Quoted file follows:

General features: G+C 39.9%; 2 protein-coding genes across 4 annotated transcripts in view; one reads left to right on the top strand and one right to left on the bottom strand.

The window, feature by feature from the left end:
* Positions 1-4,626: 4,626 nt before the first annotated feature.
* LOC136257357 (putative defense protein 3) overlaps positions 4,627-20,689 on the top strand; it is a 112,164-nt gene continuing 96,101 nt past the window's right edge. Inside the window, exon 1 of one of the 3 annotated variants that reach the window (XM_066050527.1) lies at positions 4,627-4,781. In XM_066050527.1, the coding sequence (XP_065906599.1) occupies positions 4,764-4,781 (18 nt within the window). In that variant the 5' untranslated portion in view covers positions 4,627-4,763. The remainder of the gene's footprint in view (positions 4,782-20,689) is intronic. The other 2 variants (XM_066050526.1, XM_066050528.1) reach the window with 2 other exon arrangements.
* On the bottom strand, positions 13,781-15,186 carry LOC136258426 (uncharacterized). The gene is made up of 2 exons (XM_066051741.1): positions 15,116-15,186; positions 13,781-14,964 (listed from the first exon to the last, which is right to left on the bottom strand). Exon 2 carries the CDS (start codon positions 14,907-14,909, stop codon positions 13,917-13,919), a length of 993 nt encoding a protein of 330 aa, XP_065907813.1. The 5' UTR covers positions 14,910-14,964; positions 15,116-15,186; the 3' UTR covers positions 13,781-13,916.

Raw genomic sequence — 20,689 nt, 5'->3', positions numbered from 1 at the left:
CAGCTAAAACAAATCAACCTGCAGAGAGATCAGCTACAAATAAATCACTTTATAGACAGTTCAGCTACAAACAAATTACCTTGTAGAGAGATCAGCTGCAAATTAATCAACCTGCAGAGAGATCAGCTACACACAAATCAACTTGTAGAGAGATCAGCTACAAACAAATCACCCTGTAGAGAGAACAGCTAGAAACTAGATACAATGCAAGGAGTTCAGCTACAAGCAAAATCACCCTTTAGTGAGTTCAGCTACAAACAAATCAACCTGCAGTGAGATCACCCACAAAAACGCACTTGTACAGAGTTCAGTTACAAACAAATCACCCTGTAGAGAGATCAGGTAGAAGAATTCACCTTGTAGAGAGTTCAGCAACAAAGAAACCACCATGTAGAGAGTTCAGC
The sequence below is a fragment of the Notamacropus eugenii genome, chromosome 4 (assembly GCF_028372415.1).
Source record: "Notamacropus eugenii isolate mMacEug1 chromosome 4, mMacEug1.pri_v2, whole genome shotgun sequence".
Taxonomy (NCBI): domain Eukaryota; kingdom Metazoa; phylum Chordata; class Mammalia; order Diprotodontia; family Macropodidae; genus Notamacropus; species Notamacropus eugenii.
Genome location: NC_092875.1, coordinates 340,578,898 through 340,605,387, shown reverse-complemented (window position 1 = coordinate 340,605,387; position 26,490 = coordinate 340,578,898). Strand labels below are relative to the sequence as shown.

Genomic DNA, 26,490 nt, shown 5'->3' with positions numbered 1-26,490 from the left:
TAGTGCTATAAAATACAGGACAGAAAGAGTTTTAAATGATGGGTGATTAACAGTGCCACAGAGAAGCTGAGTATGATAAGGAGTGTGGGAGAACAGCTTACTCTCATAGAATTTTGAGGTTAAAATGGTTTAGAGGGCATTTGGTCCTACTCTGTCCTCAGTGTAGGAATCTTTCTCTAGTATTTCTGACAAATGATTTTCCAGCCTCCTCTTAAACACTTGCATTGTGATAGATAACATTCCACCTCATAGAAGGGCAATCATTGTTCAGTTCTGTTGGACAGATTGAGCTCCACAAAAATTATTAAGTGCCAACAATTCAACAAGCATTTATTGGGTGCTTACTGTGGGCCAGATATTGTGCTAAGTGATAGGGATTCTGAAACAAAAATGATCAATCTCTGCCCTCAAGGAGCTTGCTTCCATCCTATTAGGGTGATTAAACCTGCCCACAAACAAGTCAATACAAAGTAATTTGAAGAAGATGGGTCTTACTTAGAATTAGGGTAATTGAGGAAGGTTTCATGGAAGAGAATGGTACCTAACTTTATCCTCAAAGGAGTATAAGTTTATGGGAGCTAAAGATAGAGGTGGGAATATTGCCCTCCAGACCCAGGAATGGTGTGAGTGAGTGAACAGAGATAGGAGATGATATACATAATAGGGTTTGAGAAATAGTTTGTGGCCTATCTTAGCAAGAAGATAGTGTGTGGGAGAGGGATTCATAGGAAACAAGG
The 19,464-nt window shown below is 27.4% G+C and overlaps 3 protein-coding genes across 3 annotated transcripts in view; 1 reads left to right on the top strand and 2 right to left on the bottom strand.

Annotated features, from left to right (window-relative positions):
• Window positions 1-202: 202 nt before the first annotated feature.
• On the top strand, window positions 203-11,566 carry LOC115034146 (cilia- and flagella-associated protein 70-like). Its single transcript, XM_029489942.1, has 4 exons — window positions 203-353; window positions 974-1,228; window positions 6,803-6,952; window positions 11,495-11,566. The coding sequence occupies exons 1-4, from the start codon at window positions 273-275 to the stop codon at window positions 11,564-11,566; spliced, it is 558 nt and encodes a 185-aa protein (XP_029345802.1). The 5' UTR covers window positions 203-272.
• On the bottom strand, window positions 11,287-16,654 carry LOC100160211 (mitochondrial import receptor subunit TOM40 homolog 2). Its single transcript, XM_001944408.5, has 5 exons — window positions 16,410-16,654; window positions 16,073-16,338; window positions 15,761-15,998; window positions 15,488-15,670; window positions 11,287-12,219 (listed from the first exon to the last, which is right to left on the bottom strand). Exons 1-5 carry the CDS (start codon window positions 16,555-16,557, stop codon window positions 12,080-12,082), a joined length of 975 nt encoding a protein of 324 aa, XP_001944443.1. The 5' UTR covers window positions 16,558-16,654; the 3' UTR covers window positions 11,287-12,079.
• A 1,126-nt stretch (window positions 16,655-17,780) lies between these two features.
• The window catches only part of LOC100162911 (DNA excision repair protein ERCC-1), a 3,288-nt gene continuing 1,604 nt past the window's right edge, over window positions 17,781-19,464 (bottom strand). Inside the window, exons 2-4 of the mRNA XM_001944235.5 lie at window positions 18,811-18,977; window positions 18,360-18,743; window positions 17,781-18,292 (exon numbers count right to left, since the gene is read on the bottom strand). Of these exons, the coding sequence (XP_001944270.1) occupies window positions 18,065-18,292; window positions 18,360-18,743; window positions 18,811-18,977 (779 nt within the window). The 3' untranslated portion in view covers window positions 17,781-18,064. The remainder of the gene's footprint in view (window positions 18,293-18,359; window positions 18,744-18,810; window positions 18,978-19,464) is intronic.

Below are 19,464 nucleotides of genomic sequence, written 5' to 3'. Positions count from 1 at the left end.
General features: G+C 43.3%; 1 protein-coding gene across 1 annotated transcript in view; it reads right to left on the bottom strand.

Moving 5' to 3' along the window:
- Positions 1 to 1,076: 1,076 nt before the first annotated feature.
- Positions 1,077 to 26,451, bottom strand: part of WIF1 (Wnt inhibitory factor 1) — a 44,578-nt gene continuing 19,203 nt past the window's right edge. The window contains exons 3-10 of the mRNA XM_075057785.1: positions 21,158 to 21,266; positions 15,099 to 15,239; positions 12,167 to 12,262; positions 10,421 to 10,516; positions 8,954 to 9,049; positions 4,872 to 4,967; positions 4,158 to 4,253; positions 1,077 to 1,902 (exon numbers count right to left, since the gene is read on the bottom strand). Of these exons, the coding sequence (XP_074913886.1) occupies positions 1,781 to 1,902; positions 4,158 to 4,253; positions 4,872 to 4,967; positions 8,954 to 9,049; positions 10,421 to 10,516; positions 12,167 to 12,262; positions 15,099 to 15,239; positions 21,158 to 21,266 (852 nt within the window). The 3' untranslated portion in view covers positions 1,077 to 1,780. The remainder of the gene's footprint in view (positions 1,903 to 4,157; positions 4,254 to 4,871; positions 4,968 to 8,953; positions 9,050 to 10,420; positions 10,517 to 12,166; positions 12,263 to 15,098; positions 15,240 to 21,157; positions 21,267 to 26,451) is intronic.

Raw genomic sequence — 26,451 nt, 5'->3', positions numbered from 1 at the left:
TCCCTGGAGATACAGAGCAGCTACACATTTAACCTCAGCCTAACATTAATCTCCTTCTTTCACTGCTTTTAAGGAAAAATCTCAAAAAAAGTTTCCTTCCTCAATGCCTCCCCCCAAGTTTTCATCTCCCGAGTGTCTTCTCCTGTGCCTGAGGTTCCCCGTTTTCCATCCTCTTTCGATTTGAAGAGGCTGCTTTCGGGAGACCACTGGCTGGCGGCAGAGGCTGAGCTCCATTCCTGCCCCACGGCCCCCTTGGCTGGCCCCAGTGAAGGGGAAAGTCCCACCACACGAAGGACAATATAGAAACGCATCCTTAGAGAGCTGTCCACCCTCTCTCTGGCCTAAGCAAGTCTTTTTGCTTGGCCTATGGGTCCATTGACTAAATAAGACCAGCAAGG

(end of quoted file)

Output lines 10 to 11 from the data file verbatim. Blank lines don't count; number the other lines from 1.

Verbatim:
Taxonomy (NCBI): domain Eukaryota; kingdom Metazoa; phylum Chordata; class Mammalia; order Diprotodontia; family Macropodidae; genus Notamacropus; species Notamacropus eugenii.
Genome location: NC_092875.1, coordinates 340,578,898 through 340,605,387, shown reverse-complemented (window position 1 = coordinate 340,605,387; position 26,490 = coordinate 340,578,898). Strand labels below are relative to the sequence as shown.